New York subway shooting suspect to remain in jail, undergo psychiatric exam

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NEW YORK, April 14 (Reuters) - A federal judge on Thursday ordered the man charged with this week's mass shooting in a New York subway to remain in custody and undergo a psychiatric exam as he awaits trial for one of the most violent attacks on the city's mass transit system.

Frank James, 62, making his initial court appearance a day after his arrest in lower Manhattan, is accused of injuring 30 people by setting off smoke bombs and spraying the inside of a subway car with gunfire during Tuesday morning's rush-hour commute in Brooklyn.

James was represented by two public defenders as he was formally presented with a criminal complaint charging him with a single count of committing a terrorist or other violent attack against a mass transportation system - a felony carrying a maximum sentence of life in prison.

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"The defendant terrifyingly opened fire on passengers in a crowded subway train, interrupting their morning commute in a way this city hasn't seen in more than 20 years," Assistant U.S. Attorney Sara Winik told the federal court in Brooklyn, in an apparent reference to the attacks of Sept. 11, 2001.

Arguing that James poses a "severe and ongoing danger" to the public if released, prosecutors said in a court filing that he carried out "a premeditated violent attack on unsuspecting commuters trapped underground with their assailant in a subway car."

The mass shooting followed a string of violent crimes that had already unnerved riders of one of the largest subway systems in the world, including instances of commuters being pushed onto subway tracks from station platforms.

James, dressed in beige jail clothes and wearing a blue surgical mask, spoke only briefly to say he understood the charges.

U.S. Magistrate Judge Roanne Mann ordered James to be held at the Metropolitan Detention Center in Brooklyn, the main jail for defendants awaiting federal trial in New York City, and ordered the psychiatric evaluation requested by his lawyers.

The defense stressed the examination was not aimed at determining James' competence to face trial but to establish the state of his mental health for any treatment he needs.

Authorities have offered no possible motive for the attack.

VIDEO RANTS UNDER SCRUTINY

Investigators have said they are examining lengthy videos James apparently recorded and posted to YouTube, which included bigoted rants and comments on New York City's mayor, homelessness and the subway system. The YouTube account was taken down Wednesday for violating the online video platform's "community guidelines," the company said.

James was arrested without incident on Wednesday afternoon on a street in Manhattan's East Village neighborhood, about 5 miles (8 km) from the scene of Tuesday's attack, capping a 30-hour manhunt for the lone suspect. His lawyers told reporters after the hearing that James himself had called the New York Police Department's tipline to turn himself in after seeing his photograph in the news.

"He called 'Crime Stoppers' to help," Mia Eisner-Grynberg, a lawyer from the Federal Defenders of New York, told reporters. "He told them where he was." Earlier news reports said James placed the call from a McDonald's restaurant in the East Village. He was taken into custody a short distance away.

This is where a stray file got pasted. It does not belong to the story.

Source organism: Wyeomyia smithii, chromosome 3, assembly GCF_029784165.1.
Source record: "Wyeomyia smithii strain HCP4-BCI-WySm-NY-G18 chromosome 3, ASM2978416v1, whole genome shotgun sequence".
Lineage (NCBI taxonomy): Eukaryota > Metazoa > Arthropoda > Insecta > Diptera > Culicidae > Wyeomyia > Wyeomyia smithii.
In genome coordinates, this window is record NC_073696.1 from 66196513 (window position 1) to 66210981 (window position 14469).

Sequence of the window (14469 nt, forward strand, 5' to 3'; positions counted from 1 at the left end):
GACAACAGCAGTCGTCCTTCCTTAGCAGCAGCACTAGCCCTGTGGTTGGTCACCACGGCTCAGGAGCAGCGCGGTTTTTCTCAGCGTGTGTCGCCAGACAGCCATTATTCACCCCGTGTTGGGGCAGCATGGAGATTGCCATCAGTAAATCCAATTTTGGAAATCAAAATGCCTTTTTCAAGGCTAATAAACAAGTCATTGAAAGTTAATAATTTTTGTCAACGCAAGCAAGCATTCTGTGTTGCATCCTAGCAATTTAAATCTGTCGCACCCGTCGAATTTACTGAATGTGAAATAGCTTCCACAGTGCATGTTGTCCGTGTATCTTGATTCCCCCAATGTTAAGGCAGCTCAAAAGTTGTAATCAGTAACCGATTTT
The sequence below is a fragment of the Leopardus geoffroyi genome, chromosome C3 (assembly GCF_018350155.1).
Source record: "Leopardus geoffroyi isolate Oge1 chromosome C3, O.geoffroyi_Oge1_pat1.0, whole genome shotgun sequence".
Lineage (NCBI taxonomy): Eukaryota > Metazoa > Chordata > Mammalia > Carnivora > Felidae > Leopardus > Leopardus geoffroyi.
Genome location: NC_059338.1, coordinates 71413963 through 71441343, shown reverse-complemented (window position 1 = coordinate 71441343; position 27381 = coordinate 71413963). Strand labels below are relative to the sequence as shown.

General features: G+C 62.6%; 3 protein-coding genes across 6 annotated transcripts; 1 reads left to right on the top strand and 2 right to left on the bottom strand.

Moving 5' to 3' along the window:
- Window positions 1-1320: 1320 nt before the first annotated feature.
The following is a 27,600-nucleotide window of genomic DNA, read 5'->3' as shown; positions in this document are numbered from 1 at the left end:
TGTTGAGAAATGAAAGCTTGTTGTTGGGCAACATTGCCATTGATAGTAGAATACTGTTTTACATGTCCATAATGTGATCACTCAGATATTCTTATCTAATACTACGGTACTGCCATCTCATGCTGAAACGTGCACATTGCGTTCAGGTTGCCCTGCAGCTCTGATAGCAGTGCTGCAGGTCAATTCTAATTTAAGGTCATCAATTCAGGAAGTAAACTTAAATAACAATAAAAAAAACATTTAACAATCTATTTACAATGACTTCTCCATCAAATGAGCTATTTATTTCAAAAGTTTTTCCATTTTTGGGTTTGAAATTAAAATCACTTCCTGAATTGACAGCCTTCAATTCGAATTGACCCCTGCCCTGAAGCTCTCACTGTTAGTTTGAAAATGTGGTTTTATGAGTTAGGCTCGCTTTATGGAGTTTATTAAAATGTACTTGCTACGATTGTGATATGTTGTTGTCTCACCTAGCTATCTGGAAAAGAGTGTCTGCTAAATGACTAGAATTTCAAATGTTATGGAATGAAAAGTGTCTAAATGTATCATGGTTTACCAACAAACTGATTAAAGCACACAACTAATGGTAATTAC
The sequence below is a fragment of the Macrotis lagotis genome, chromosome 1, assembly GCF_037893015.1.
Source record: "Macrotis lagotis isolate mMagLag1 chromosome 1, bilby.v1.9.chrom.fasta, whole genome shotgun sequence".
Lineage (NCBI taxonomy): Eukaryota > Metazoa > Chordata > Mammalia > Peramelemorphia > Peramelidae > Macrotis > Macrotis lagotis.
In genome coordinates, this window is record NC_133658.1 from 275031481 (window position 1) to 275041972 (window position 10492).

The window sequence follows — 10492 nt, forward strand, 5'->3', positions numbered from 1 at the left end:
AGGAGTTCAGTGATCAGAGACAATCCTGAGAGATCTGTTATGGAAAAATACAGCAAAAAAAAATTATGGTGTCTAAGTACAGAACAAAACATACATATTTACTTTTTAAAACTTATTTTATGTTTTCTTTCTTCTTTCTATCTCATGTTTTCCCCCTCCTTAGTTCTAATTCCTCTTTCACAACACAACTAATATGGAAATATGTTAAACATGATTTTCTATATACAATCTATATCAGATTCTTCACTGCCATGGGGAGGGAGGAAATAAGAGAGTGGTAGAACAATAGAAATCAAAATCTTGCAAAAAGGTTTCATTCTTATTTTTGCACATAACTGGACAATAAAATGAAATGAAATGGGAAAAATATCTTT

Eisner-Grynberg called the attack a tragedy, which unfolded as the Manhattan-bound N train was pulling into the 36th Street subway station in Brooklyn's Sunset Park community.

Police said 10 people were shot, five of them hospitalized in critical but stable condition. About 20 others were injured by the smoke canisters the attacker set off before shooting or in the stampede of terrified passengers pouring out of the subway car onto the platform, according to prosecutors. All were expected to survive.

The attacker apparently followed the panicked passengers into another train and rode it one stop toward Manhattan, investigators said.

Surveillance video shows James emerging one station north at about 14 minutes after the shooting. An image included in the complaint shows him in a dark outfit, without the fluorescent orange jacket and yellow helmet worn earlier.

Video footage from the scene may prove to be less extensive than it should. The New York Police Department (NYPD) issued a statement on Wednesday saying security cameras were out of service at the 36th Street station and two other subway stops on Tuesday.

Investigators said they established James as a suspect after finding on the platform a credit card in his name and keys to a U-Haul van he had rented and left parked several blocks away.

Authorities at the scene also recovered the semi-automatic handgun used in the attack, along with three extended-ammunition magazines, a torch, a hatchet, a bag of fireworks and a container of gasoline, according to police and court documents.

James is a Bronx native with recent addresses in Philadelphia and Milwaukee. He had nine prior arrests in New York and three in New Jersey, according to the New York Police Department. read more

In addition to items found at the subway station, searches of James' apartment and a storage locker in Philadelphia uncovered more handgun and rifle magazines, ammunition, a Taser and a pistol barrel attachment for a silencer, the FBI said.

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Reporting by Luc Cohe and Tyler Clifford in New York; Writing and additional reporting by Jonathan Allen in New York and Steve Gorman in Los Angeles; Editing by Raju Gopalakrishnan, Alistair Bell and Lincoln Feast.

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